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There are a myriad of reasons why you may wish to change your home IP address. However before we explain the concepts there’s a couple of points that should be clarified about these addresses.
If you know the difference between external and internal addresses then skip the next bit.
First of all, although every device connected to the internet needs an IP address to communicate – there are different type of addresses. For the purpose of this post we should explain the two distinct types – internal/private and external/public.
Internal IP Addresses – these are the addresses on your own internal network. The addresses are not directly accessible from the internet and just allow communication on your local devices. Normally these can be assigned manually, by your home router or perhaps your Wifi access point. The key point is that as long as the addresses are valid and in the same range, it doesn’t really matter what they are. You can change these whenever you want to
Although you can technically use any address you want as none of them can reach the internet directly, there are actually ranges reserved for these private addresses.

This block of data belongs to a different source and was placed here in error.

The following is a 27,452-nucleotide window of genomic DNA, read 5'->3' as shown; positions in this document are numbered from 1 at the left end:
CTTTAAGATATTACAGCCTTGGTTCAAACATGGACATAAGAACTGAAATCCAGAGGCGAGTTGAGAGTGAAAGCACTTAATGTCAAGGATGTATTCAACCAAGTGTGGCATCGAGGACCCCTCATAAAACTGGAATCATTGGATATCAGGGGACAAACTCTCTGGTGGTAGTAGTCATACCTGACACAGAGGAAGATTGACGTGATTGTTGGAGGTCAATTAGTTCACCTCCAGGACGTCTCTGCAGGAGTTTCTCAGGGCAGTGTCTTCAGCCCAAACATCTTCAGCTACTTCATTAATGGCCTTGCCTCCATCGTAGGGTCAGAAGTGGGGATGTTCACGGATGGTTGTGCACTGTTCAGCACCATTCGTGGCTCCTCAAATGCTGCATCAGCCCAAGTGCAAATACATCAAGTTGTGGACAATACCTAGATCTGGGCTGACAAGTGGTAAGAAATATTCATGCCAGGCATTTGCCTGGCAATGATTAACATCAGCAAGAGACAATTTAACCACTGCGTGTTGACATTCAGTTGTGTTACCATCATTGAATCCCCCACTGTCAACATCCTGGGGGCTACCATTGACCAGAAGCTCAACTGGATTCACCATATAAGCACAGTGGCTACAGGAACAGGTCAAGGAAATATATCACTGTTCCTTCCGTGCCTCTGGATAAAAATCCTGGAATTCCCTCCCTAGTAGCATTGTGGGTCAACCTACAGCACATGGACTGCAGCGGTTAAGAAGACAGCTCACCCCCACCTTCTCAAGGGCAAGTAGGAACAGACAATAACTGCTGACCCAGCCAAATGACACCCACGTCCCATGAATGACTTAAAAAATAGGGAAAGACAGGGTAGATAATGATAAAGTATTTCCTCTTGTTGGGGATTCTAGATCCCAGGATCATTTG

Here they are –
- 10.0.0.0 to 10.255.255.255
- 172.16.0.0 to 172.31.255.255
- 192.168.0.0 to 192.168.255.255
If you buy a router or any sort of network device, the default address will normally exist on one of these ranges. For example most routers are assigned something like 192.168.1.1, 192.168.1.254 or 10.0.0.1, which are all in these ranges.
External IP Address – these are public facing IP addresses and as such will be unique. They have to be registered and for 99% of residential users will be assigned by your ISP (Internet Service Provider). This is the address which everyone else on the internet will see and you have no direct control over it at all. This is also the address which can be traced back directly to the internet connection it originated from, you might also see it referred to as an internet IP.